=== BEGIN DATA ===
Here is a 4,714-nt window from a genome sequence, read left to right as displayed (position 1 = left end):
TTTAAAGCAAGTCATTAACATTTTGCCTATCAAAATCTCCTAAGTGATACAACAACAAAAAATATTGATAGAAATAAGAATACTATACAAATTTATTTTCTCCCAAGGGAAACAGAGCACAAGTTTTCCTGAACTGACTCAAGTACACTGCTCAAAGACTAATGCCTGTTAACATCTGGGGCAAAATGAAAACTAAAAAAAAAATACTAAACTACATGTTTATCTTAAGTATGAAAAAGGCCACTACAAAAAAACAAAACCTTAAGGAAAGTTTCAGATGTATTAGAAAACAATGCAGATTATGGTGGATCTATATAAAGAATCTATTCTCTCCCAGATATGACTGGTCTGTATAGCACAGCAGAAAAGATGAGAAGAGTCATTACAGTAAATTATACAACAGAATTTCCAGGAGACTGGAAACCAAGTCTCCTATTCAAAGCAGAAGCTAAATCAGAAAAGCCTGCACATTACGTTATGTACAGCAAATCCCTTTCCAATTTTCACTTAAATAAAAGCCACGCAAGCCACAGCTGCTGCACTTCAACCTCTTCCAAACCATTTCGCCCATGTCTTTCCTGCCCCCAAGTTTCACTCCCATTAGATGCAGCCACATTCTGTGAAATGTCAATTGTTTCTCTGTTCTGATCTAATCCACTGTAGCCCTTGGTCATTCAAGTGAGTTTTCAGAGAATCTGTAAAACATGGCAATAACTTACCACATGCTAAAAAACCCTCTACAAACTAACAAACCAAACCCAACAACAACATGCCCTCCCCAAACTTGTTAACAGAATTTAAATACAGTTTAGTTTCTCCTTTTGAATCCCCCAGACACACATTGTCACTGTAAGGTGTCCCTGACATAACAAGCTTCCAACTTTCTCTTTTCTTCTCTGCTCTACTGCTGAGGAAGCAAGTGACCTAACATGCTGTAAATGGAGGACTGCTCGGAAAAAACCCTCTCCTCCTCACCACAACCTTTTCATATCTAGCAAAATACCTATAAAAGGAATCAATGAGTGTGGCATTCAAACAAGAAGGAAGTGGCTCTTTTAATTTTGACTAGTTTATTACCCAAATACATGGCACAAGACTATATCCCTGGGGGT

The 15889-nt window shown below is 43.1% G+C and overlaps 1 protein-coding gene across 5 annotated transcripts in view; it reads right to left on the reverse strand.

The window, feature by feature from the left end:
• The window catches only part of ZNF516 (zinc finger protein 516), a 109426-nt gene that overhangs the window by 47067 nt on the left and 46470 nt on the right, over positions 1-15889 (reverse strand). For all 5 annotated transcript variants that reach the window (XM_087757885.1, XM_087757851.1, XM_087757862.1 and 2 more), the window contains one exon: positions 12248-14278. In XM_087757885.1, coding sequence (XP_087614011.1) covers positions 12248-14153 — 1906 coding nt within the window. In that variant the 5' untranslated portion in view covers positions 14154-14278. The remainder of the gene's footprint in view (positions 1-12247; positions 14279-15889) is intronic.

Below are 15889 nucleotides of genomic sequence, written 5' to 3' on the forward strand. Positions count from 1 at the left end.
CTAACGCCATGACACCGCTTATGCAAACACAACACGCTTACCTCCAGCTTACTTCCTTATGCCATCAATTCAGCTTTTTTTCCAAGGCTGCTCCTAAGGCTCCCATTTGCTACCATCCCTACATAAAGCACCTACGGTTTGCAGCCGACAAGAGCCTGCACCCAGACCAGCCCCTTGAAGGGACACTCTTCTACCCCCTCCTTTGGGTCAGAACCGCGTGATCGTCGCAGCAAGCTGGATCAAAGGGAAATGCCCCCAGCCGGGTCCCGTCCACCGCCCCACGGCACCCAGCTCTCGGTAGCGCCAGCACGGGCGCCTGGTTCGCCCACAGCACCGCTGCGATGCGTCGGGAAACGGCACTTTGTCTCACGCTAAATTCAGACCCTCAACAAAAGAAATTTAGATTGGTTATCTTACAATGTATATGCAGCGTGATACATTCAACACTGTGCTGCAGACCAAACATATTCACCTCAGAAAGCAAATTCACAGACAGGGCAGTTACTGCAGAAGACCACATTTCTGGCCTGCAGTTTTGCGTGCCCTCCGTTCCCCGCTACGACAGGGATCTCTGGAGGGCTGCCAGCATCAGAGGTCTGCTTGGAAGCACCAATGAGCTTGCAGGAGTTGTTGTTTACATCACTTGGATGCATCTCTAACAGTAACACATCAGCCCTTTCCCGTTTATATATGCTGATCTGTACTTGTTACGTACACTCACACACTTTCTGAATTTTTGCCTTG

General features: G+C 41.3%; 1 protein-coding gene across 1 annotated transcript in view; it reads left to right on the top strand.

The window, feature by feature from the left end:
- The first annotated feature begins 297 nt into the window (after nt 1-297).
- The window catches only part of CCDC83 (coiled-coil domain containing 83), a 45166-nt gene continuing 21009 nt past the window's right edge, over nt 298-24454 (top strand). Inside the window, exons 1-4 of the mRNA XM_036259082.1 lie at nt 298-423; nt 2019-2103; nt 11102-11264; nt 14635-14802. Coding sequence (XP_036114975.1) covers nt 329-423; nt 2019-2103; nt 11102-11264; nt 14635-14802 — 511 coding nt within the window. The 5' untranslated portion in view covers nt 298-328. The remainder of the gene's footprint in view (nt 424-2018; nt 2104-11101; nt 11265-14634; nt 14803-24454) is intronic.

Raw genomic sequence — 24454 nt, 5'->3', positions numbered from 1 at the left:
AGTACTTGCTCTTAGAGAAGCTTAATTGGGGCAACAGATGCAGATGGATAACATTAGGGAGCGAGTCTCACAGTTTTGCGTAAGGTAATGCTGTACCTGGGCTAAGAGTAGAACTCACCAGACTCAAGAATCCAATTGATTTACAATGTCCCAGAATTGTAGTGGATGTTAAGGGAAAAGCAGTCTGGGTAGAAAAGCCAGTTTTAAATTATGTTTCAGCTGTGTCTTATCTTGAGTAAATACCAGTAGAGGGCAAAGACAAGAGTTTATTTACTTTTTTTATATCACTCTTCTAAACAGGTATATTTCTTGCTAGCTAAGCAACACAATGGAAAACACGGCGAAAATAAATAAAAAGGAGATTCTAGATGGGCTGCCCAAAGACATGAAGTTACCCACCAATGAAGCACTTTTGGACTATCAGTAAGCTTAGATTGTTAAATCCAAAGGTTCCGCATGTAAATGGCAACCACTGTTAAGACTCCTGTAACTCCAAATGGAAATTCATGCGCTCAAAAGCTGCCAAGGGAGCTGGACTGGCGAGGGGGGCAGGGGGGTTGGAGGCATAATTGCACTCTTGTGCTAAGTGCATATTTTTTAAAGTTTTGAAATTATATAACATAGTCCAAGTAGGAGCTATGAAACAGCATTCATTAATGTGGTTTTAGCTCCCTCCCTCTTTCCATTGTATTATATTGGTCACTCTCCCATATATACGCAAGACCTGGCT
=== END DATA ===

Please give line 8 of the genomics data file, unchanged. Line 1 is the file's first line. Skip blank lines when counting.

General features: G+C 41.3%; 1 protein-coding gene across 1 annotated transcript in view; it reads left to right on the top strand.